One year in, Mobile Clinic moving forward at full speed
Last January a brightly painted, 22-ton, 45-foot long bus pulled up outside a school in Caldwell County for the first time, with no intention of picking up or dropping off any students.
The bus is not equipped with rows of seats, but with examination tables, a centrifuge and other medical equipment. It’s the West Caldwell Health Council’s Mobile Medical Clinic – more like a rolling doctor’s office than a bus.
The Mobile Medical Clinic visits four Caldwell County K-8 schools each week, visiting Collettsville School, Happy Valley School, Oak Hill and Kings Creek Schools Monday to Thursday, 8:30 a.m. to 4:30 p.m. each week.
When classes resume Monday, the bus will visit its first school of 2014 and mark its one-year anniversary, having seen 483 patients in 2013.
Tom McRary, assistant administrator at West Caldwell Health, saw an opportunity in 2010 in the form of a grant, offered by the federal government’s Health Resources and Services Administration.
West Caldwell won a $411,000 grant, and McRary began the process of getting the bus built and on duty, working with schools and sending out requests for proposals to several companies before deciding on Matthews Specialty Vehicles in Greensboro.
In October 2012, the bus officially became the property of West Caldwell Health Council, but due to Thanksgiving and winter breaks in schools, it wasn’t until the start of 2013 that the bus made its first school visit.
The bus’s mission, written on its side, is “Healthy and ready to learn.”
“When a child is sick and in school, through no fault of their own, they can’t learn as well,” McRary said. Fever, coughing, vomiting, diarrhea and other symptoms can cause students’ performance to slip, even to where the student is being disruptive in class.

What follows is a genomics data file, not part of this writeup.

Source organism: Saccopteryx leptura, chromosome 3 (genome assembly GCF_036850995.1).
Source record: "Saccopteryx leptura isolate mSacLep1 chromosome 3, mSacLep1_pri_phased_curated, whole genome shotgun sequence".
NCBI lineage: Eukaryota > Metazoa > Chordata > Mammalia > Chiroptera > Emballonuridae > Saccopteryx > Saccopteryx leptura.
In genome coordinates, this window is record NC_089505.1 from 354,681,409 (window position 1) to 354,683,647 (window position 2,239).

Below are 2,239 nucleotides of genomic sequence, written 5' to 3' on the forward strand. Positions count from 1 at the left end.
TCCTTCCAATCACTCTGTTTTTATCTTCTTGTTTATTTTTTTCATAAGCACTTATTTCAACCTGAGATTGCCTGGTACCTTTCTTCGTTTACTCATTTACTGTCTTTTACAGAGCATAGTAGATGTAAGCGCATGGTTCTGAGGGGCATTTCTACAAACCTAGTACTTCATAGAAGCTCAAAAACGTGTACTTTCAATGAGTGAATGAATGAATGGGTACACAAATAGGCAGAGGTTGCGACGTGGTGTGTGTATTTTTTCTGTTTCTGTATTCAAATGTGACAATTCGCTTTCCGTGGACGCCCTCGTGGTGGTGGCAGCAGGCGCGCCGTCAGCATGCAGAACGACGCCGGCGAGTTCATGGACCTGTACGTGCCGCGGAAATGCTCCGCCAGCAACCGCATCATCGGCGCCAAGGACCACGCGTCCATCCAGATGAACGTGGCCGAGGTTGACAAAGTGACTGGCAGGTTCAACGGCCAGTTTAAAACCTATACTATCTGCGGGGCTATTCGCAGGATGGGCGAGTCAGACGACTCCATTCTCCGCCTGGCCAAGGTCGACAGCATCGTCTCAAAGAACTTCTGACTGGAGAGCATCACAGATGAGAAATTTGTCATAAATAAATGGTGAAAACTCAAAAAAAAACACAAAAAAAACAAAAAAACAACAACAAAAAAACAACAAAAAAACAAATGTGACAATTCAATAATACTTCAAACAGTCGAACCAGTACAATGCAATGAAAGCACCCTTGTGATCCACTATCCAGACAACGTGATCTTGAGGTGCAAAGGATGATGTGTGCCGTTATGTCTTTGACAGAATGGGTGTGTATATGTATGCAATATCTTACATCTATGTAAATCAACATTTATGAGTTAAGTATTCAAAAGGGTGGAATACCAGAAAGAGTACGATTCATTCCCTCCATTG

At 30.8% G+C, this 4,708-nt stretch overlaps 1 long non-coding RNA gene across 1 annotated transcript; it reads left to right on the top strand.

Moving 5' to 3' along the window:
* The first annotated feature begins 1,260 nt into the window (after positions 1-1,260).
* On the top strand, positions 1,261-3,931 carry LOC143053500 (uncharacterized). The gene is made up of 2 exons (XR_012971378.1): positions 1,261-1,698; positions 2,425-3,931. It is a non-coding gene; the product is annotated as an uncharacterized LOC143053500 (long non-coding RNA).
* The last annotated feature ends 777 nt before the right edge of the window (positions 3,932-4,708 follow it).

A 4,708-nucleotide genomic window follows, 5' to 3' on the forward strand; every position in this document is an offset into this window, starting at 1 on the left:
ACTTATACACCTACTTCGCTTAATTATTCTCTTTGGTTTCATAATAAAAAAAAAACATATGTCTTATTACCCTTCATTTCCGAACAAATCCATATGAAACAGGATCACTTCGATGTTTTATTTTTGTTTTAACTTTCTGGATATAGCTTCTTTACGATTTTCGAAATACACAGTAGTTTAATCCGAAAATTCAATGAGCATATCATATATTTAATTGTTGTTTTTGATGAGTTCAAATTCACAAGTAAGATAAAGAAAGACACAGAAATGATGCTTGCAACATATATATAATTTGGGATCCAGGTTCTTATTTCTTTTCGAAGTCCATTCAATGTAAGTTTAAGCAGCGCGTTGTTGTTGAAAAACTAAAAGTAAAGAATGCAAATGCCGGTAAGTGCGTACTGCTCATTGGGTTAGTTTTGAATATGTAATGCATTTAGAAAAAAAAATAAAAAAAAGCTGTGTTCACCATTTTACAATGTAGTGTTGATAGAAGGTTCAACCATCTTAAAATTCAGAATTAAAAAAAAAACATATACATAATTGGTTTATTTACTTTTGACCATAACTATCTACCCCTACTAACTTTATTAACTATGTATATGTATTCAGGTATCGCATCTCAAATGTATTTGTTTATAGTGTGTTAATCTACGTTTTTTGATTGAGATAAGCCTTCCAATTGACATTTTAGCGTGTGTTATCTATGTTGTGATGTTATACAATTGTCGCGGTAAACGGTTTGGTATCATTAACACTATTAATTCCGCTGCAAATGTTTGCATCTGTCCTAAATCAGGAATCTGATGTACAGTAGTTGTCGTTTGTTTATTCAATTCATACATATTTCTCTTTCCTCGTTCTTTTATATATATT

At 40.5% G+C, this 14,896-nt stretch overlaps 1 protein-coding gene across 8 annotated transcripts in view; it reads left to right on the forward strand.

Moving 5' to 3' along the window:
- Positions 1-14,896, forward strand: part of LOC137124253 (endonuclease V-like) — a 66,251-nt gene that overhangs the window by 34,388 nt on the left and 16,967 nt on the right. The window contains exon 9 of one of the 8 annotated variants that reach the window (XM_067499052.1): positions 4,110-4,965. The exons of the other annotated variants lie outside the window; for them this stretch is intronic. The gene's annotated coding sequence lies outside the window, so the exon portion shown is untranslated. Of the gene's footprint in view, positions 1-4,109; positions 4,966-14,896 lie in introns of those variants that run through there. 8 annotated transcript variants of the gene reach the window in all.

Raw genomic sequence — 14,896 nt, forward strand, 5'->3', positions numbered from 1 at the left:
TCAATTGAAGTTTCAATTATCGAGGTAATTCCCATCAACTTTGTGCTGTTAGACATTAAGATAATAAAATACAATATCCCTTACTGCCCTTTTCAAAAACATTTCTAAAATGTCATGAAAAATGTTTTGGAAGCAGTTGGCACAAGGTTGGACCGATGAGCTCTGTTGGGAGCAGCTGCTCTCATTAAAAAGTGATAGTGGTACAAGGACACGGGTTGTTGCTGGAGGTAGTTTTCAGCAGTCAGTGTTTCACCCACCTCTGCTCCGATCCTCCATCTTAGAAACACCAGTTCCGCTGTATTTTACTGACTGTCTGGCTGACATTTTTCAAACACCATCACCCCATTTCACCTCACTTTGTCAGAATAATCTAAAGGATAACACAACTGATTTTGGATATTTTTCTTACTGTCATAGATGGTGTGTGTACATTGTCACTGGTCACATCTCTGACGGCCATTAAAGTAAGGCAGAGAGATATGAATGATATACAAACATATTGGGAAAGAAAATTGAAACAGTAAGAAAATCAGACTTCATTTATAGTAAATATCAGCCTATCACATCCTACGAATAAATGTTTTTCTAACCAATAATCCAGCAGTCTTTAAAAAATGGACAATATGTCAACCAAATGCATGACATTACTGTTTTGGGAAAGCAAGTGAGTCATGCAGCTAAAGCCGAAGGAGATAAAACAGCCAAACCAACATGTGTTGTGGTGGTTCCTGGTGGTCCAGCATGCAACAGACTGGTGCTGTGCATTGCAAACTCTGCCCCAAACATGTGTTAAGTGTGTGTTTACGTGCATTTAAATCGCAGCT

Also, McRary said, the instances of sick children at schools have been increasing due to lifestyle choices and social issues today, and West Caldwell’s bus is the organization’s response to that need.
But the clinic doesn’t treat only students. Faculty and staff also take advantage of the doctor’s office in the parking lot, so the average age of the clinic's patients is 28.
The key is preventative rather than episodic care, McRary said, or keeping up with your health rather than visiting the doctor only when something goes wrong.
The health bus is also billed as an affordable option to an urgent-care clinic visit, with insured patients generally charged only a co-payment, the same for children on Medicaid. For the uninsured, it’s a $20-$40 sliding-scale fee.
Going into 2014, McRary plans to explore additional uses for the mobile clinic, whether that be adding to the number of schools that the bus visits or adding such things as a one-day-per-week visit at a soup kitchen, church or homeless shelter.
When thinking about new applications for the mobile clinic, McRary said he keeps coming back to something a departed friend used to say, “The sun doesn’t shine on the same dog every day.”
“Well, the sun is shining on us right now,” he said. “So what can I do with these opportunities today?”